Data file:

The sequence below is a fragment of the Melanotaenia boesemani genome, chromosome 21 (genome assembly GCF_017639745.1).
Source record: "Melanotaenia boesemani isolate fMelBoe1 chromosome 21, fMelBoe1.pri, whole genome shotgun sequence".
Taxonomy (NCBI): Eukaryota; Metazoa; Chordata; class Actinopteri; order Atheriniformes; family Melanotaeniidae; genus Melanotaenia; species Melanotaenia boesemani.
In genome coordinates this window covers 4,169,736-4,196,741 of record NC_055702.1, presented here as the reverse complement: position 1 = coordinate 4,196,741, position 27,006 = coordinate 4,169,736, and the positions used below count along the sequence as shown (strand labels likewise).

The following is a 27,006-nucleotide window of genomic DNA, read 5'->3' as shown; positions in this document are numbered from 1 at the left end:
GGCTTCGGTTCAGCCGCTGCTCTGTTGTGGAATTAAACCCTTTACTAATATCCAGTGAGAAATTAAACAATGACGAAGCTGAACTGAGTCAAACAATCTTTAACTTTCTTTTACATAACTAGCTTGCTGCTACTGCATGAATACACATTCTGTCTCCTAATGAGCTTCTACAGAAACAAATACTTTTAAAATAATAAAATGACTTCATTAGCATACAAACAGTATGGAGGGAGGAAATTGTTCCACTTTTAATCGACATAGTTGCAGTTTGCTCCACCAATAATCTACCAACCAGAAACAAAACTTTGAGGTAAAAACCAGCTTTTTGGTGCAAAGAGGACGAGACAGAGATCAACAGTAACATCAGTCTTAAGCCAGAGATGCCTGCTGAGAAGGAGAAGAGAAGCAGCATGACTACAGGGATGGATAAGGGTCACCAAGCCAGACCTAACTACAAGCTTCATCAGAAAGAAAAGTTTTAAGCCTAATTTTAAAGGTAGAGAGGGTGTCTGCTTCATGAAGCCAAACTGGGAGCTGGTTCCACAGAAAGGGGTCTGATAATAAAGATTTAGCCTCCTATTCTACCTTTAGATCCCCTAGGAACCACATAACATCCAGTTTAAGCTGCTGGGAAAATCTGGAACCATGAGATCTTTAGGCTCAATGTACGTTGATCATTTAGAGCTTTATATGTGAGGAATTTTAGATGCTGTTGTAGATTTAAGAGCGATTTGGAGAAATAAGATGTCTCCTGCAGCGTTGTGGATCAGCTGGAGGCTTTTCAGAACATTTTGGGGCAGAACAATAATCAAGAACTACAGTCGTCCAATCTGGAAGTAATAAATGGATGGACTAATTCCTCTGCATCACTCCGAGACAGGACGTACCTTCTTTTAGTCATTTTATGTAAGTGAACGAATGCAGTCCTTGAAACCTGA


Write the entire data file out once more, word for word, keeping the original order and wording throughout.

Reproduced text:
The sequence below is a fragment of the Melanotaenia boesemani genome, chromosome 21 (genome assembly GCF_017639745.1).
Source record: "Melanotaenia boesemani isolate fMelBoe1 chromosome 21, fMelBoe1.pri, whole genome shotgun sequence".
Taxonomy (NCBI): Eukaryota; Metazoa; Chordata; class Actinopteri; order Atheriniformes; family Melanotaeniidae; genus Melanotaenia; species Melanotaenia boesemani.
In genome coordinates this window covers 4,169,736-4,196,741 of record NC_055702.1, presented here as the reverse complement: position 1 = coordinate 4,196,741, position 27,006 = coordinate 4,169,736, and the positions used below count along the sequence as shown (strand labels likewise).

The following is a 27,006-nucleotide window of genomic DNA, read 5'->3' as shown; positions in this document are numbered from 1 at the left end:
GGCTTCGGTTCAGCCGCTGCTCTGTTGTGGAATTAAACCCTTTACTAATATCCAGTGAGAAATTAAACAATGACGAAGCTGAACTGAGTCAAACAATCTTTAACTTTCTTTTACATAACTAGCTTGCTGCTACTGCATGAATACACATTCTGTCTCCTAATGAGCTTCTACAGAAACAAATACTTTTAAAATAATAAAATGACTTCATTAGCATACAAACAGTATGGAGGGAGGAAATTGTTCCACTTTTAATCGACATAGTTGCAGTTTGCTCCACCAATAATCTACCAACCAGAAACAAAACTTTGAGGTAAAAACCAGCTTTTTGGTGCAAAGAGGACGAGACAGAGATCAACAGTAACATCAGTCTTAAGCCAGAGATGCCTGCTGAGAAGGAGAAGAGAAGCAGCATGACTACAGGGATGGATAAGGGTCACCAAGCCAGACCTAACTACAAGCTTCATCAGAAAGAAAAGTTTTAAGCCTAATTTTAAAGGTAGAGAGGGTGTCTGCTTCATGAAGCCAAACTGGGAGCTGGTTCCACAGAAAGGGGTCTGATAATAAAGATTTAGCCTCCTATTCTACCTTTAGATCCCCTAGGAACCACATAACATCCAGTTTAAGCTGCTGGGAAAATCTGGAACCATGAGATCTTTAGGCTCAATGTACGTTGATCATTTAGAGCTTTATATGTGAGGAATTTTAGATGCTGTTGTAGATTTAAGAGCGATTTGGAGAAATAAGATGTCTCCTGCAGCGTTGTGGATCAGCTGGAGGCTTTTCAGAACATTTTGGGGCAGAACAATAATCAAGAACTACAGTCGTCCAATCTGGAAGTAATAAATGGATGGACTAATTCCTCTGCATCACTCCGAGACAGGACGTACCTTCTTTTAGTCATTTTATGTAAGTGAACGAATGCAGTCCTTGAAACCTGA